23 June 2006


Several months ago, during one of my walks with Shelbie, she brought a turtle from the stream along which we had passed. It was a box turtle, about the size of a softball. Shelbie must have known (or sensed, if “known” is too strong) that it was alive, because she rarely carries rocks or other objects (although she did when she was a puppy). To her, it was a toy—something to play with. I removed the turtle from her mouth and carried it back to the stream. The same thing happened a week or so ago. Whether it was the same turtle, I don’t know; but it was the same size and type.

Fast forward to yesterday evening. As I came around the school in the dark, I saw an object in the grass. I walked over to inspect. It was the turtle, lying on its back. I hoped it was living, but it was dead. There were ants on its head and legs. Putting two and two together, I concluded that Shelbie had carried the turtle from the stream again (perhaps the night before) and deposited it—on its back—on the grass. The turtle was apparently unable to right itself and died of exposure. It’s been very hot lately.

I spontaneously said, “You killed that turtle, Shelbie; you murderer.” I didn’t mean this, obviously. Shelbie is not a moral agent, like you and me, and hence not a murderer. She harmed the turtle, in the sense of setting back its interests, but is not responsible for it. It would be silly to blame her or punish her for something over which she had no control. Imagine saying, “Shelbie, dammit, you should have known that taking that turtle out of the stream might result in its death.” While she can be conditioned to act one way rather than another (like human children), she can’t reason, act on principle, or respect others. She lives in an amoral world. Human children become moral agents after a time, but animals such as Shelbie never do.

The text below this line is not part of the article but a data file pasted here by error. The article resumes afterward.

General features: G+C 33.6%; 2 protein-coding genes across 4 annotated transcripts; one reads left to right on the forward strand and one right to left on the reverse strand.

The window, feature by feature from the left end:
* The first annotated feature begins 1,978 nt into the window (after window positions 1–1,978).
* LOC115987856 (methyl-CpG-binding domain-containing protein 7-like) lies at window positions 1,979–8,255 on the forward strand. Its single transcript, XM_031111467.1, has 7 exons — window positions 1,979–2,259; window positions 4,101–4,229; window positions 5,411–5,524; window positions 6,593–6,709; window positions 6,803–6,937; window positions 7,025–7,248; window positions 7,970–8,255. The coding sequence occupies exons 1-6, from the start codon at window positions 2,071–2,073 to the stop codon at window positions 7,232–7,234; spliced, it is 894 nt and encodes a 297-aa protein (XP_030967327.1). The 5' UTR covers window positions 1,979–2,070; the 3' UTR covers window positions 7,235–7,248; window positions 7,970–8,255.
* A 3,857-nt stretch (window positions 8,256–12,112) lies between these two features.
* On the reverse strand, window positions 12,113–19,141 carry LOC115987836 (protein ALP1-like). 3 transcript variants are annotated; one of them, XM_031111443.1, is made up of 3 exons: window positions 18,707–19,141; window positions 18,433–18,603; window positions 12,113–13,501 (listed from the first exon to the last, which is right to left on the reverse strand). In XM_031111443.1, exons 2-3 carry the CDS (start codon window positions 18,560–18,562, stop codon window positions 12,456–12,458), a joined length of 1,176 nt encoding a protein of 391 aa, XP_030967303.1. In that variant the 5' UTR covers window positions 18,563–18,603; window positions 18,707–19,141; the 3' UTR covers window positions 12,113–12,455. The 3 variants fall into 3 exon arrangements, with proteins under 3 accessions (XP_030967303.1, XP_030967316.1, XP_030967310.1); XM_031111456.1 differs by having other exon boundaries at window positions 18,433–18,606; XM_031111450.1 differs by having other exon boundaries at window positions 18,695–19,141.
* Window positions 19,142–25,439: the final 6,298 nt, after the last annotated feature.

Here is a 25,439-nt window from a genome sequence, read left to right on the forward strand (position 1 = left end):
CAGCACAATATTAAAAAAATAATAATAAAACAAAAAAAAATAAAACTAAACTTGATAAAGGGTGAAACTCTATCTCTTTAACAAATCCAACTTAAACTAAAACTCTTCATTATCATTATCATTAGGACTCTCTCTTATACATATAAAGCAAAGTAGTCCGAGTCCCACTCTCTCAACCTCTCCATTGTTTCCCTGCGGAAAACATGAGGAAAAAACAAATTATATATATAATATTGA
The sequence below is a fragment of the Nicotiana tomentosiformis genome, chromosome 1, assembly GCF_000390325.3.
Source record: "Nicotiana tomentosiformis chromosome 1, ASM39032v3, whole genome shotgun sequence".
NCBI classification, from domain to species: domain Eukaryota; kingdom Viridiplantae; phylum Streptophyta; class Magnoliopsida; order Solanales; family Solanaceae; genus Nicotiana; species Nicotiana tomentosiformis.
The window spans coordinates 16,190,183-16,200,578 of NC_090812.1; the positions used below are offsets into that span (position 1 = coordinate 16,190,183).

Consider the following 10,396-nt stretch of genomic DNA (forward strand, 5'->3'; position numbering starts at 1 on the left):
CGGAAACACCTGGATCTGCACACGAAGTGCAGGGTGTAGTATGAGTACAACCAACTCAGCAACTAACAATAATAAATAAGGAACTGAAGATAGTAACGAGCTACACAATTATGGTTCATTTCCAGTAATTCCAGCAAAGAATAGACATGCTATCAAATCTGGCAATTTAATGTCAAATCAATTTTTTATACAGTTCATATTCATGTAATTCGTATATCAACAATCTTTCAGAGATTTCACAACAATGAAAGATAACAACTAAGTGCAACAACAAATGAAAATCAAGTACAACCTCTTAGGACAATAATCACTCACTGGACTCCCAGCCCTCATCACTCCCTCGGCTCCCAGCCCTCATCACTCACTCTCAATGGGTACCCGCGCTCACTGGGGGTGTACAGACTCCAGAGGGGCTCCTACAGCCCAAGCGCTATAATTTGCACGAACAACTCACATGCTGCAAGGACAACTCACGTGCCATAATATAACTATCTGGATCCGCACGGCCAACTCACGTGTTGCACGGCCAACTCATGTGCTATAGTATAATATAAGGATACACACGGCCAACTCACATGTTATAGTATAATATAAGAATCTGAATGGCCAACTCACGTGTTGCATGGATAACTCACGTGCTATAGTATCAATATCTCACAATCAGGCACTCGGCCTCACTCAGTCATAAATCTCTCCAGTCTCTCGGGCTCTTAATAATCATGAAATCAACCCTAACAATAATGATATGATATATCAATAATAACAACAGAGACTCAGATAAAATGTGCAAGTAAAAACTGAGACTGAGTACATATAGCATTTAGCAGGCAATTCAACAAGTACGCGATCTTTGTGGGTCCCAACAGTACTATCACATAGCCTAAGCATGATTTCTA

This is why it’s fallacious to infer from the fact that animals kill each other (via predation) that it’s morally permissible for humans to kill and eat animals. There’s a morally relevant difference between the cases, namely, that humans are moral agents and animals are not. Humans are responsible for their conduct; animals are not. Humans can control their behavior; animals cannot. Humans can survive, even flourish, without meat; carnivorous animals cannot. It may be permissible to eat meat, but not because animals do it.

Addendum: I said that Shelbie is not responsible for the turtle’s death, even if she caused it, but that doesn’t mean I’m not responsible. Just as a parent is responsible for his or her child’s behavior, I’m responsible for Shelbie’s behavior. Of course, one can’t be blamed for something unless one was at least negligent. Was I negligent? I knew that Shelbie had a tendency to carry turtles away from the stream, so perhaps I should have watched her more carefully. (I’m assuming for the sake of argument that it was Shelbie who carried this turtle.) From now on, I will. By the way, what evolutionary value is there in a turtle’s having a shell so tall that it can’t right itself when it gets turned over? This seems like bad engineering, and natural selection is not a bad engineer. The advantage of such a shell must outweigh the obvious disadvantage.

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